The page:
Nutrition and Health Sciences, Department of
Date of this Version
LDL cholesterol is associated with the development of atherosclerosis and is therefore considered an important target for intervention to prevent cardiovascular diseases. The inhibition of cholesterol absorption in the small intestine is an attractive approach to lowering plasma cholesterol, one that is exploited by drug therapy as well as dietary supplementation with plant sterols. The mechanism of action of plant sterol esters (PSE) is still incompletely understood, therefore this study was conducted to test the hypothesis that hydrolysis of plant sterol esters is necessary for their cholesterol-lowering effects to be realized.
Male Syrian hamsters were fed diets containing no PSE, PSE containing stearic acid, palmitic acid, oleic acid or plant sterol ethers containing stearic acid. Treatment compounds were added at 5% of the diet (g/g). Diets were high is cholesterol and saturated fat to induce hyperlipidemia. The treatments effectively created a spectrum of PSE hydrolysis across which cholesterol metabolism could be compared. Stearate ethers, Stearate Esters and Palmitate Esters were poorly hydrolyzed (1.69-4.12%), while oleate sters were hydrolyzed at 88.29%, and cholesterol absorption correlated negatively with percent hydrolysis with a correlation coefficient of -0.8504. These results suggest that PSE hydrolysis plays a necessary role in the cholesterol-lowering effects of PSE. In addition, these data also suggest that poorly hydrolyzed plant sterol esters may act through an alternative mechanism than that of competition with cholesterol for micelle incorporation. We suggest that these PSE that are not well hydrolyzed may lower cholesterol by forming an oil phase into which cholesterol is solubilized making it unavailable for absorption into enterocytes.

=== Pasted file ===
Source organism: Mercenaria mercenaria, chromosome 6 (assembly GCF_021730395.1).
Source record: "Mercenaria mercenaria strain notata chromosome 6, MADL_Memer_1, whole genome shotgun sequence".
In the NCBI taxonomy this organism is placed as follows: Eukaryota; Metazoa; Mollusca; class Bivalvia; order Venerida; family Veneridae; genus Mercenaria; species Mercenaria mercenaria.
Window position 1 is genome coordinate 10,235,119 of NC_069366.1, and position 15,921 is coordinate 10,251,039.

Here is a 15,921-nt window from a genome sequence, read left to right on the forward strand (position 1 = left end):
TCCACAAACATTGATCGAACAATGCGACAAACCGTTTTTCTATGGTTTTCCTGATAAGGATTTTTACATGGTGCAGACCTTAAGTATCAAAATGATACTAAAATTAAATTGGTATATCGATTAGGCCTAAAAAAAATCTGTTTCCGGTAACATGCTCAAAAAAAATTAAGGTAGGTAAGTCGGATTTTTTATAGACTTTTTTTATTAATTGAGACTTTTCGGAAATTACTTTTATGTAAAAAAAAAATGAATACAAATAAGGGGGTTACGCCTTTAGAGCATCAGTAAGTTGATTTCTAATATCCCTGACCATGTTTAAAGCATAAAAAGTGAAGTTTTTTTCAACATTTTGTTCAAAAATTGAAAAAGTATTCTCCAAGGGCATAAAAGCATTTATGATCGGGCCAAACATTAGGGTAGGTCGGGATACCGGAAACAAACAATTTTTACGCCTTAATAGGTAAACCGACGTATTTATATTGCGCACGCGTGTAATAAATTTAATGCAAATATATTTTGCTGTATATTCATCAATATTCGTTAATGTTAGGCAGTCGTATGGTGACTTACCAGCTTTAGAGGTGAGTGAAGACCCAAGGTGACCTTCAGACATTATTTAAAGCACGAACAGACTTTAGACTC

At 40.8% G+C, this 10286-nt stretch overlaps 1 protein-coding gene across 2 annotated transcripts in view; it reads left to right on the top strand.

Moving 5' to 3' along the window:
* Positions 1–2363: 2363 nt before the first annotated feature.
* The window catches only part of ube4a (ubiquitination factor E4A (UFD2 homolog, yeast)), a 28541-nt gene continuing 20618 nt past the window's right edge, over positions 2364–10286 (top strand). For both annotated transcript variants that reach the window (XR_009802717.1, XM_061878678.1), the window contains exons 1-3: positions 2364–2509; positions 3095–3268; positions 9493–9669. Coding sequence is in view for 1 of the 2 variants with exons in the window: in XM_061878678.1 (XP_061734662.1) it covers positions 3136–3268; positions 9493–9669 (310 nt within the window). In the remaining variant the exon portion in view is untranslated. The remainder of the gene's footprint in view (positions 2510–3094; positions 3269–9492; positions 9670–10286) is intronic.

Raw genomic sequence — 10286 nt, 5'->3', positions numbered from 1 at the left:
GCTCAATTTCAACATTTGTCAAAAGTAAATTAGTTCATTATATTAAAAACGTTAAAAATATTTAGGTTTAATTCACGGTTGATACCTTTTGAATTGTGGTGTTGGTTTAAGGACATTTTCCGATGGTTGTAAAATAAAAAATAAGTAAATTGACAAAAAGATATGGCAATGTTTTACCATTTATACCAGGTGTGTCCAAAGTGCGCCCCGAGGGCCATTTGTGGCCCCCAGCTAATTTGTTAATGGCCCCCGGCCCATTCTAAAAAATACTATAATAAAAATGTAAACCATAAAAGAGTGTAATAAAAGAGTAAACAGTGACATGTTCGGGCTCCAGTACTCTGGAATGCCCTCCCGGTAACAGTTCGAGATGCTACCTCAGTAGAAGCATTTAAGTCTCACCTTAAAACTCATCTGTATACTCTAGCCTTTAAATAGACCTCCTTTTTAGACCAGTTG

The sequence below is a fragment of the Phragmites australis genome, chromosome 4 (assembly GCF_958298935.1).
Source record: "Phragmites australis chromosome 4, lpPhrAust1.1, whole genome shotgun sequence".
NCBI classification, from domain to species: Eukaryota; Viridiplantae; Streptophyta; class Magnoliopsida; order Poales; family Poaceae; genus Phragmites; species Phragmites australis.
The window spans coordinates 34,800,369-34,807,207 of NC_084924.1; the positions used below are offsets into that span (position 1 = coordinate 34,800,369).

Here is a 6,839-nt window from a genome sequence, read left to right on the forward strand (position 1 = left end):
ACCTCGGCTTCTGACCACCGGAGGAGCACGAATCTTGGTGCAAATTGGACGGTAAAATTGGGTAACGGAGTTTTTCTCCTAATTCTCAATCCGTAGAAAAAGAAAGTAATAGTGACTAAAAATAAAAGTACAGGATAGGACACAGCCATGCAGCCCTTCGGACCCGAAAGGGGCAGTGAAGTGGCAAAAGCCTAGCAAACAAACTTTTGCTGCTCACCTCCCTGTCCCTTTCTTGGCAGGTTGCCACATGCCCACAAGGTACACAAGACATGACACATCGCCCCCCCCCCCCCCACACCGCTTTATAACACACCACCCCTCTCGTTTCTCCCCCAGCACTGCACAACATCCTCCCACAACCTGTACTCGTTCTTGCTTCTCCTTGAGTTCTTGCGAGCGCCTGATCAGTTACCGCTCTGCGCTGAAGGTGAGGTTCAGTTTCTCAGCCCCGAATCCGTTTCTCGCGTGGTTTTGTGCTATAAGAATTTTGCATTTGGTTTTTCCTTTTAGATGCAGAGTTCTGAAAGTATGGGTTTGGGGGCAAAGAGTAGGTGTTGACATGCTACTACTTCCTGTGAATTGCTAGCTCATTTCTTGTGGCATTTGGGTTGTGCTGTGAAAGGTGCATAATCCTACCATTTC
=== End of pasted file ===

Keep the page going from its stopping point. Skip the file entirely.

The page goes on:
In summary, our results demonstrated that PSE hydrolysis is necessary for cholesterol-lowering. Additionally, poorly hydrolyzed PSE may function through an alternative pathway than micelle competition with cholesterol.
Advisor: Timothy P. Carr
Dietetics and Clinical Nutrition Commons, Molecular, Genetic, and Biochemical Nutrition Commons
A THESIS Presented to the Faculty of The Graduate College at the University of Nebraska In Partial Fulfillment of the Requirements For the Degree of Master of Science, Major: Nutrition, Under the supervision of Professor Timothy P. Carr. Lincoln, Nebraska: May, 2011
Copyright 2011 Trevor J. Carden